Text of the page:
But it was her words at the Democratic National Convention that sealed the deal for me. She began simply by telling us all who she was: Sister. Wife. Daughter. And Mother. Always when Michelle speaks, she reminds us that she is a mother. Not because she is matronly (far from it), but because her daughters are the center of her world, and her words attest to that fact.

“I think about how one day, they'll have families of their own,” Michelle said that night, and I felt like she was reading my mind, living out my experience – which, as a fellow mom, she kind of is. “One day, they (Sasha and Malia) -- and your sons and daughters -- will tell their own children about what we did together in this election. They'll tell them how this time, we listened to our hopes, instead of our fears. How this time, we decided to stop doubting and to start dreaming.”

 

The dream is alive and well at our house. “Yaaaaay, Obama!” my son Macky still says, whenever Barack’s image shows up on the TV or computer. “Yes,” I say. And I think about the failed economy, about the various bailouts, about media pundit attacks, about criticism of Michelle Obama’s election night dress and ridiculous speculation about what she’ll wear to the Inauguration. I think about unrealistically high expectations of a new president who is, despite all his strengths, still just human. And I wonder if and how we all can continue to keep the dream alive.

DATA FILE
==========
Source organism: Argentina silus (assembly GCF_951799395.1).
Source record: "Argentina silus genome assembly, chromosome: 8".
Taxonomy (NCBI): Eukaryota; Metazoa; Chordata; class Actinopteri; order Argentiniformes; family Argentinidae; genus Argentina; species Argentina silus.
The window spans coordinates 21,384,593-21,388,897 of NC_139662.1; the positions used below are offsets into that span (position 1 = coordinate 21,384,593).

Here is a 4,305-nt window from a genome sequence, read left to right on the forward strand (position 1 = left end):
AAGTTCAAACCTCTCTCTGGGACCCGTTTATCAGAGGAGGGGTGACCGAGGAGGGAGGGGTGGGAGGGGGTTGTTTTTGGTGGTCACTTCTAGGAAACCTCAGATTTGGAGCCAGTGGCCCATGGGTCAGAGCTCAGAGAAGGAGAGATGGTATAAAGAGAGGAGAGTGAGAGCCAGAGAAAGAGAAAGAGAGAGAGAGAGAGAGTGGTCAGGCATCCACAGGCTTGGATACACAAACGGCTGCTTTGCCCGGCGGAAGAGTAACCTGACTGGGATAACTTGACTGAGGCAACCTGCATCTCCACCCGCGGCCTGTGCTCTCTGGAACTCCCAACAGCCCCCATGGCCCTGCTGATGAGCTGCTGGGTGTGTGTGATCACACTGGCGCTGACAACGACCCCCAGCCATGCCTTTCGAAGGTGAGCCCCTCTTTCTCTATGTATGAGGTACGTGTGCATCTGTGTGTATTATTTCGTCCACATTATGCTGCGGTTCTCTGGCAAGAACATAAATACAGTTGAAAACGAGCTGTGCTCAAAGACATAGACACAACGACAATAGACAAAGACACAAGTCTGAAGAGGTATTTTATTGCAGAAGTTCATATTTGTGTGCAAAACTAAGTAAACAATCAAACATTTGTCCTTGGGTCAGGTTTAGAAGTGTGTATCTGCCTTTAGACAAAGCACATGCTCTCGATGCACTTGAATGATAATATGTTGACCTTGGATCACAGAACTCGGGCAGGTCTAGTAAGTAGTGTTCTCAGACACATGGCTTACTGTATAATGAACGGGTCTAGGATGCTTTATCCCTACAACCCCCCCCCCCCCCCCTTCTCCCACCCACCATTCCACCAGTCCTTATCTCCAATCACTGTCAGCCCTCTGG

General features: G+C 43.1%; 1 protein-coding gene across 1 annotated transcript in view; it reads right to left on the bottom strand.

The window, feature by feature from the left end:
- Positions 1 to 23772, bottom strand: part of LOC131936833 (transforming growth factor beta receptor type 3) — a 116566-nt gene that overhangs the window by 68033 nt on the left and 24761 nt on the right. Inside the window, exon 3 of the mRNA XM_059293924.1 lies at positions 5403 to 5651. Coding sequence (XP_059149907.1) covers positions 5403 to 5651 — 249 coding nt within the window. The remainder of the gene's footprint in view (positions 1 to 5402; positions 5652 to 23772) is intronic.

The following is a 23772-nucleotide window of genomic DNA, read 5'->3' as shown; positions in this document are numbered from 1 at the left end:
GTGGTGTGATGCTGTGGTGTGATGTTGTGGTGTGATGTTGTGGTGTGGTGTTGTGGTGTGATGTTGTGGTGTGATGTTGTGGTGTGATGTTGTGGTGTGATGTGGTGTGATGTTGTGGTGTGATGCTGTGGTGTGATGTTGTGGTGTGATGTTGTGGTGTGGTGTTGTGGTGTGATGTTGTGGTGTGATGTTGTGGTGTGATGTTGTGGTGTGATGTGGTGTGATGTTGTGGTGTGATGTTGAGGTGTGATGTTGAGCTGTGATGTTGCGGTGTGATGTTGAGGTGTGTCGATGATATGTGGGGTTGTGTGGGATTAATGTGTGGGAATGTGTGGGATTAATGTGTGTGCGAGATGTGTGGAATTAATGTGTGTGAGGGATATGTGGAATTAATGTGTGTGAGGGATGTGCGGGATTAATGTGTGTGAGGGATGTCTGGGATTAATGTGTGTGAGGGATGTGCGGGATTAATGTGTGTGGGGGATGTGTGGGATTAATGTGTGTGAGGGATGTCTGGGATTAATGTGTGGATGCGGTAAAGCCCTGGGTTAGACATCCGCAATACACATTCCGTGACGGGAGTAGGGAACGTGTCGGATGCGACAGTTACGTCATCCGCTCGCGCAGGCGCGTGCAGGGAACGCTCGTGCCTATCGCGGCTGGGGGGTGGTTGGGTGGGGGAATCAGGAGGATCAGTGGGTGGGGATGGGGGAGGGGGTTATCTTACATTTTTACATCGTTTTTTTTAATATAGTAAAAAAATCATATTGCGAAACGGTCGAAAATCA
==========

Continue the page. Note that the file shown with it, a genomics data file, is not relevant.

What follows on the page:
I sneak a peek at my email in-box, and there is an email to me (and, I assume, to a million other Americans) from Michelle Obama. I follow video link to a message from Michelle [2], inviting me to participate in a National Day of Service on January 19, Martin Luther King, Jr. Day. It’s a day when I usually am home with the children, trying to find ways to keep them busy and occupied, and not bored.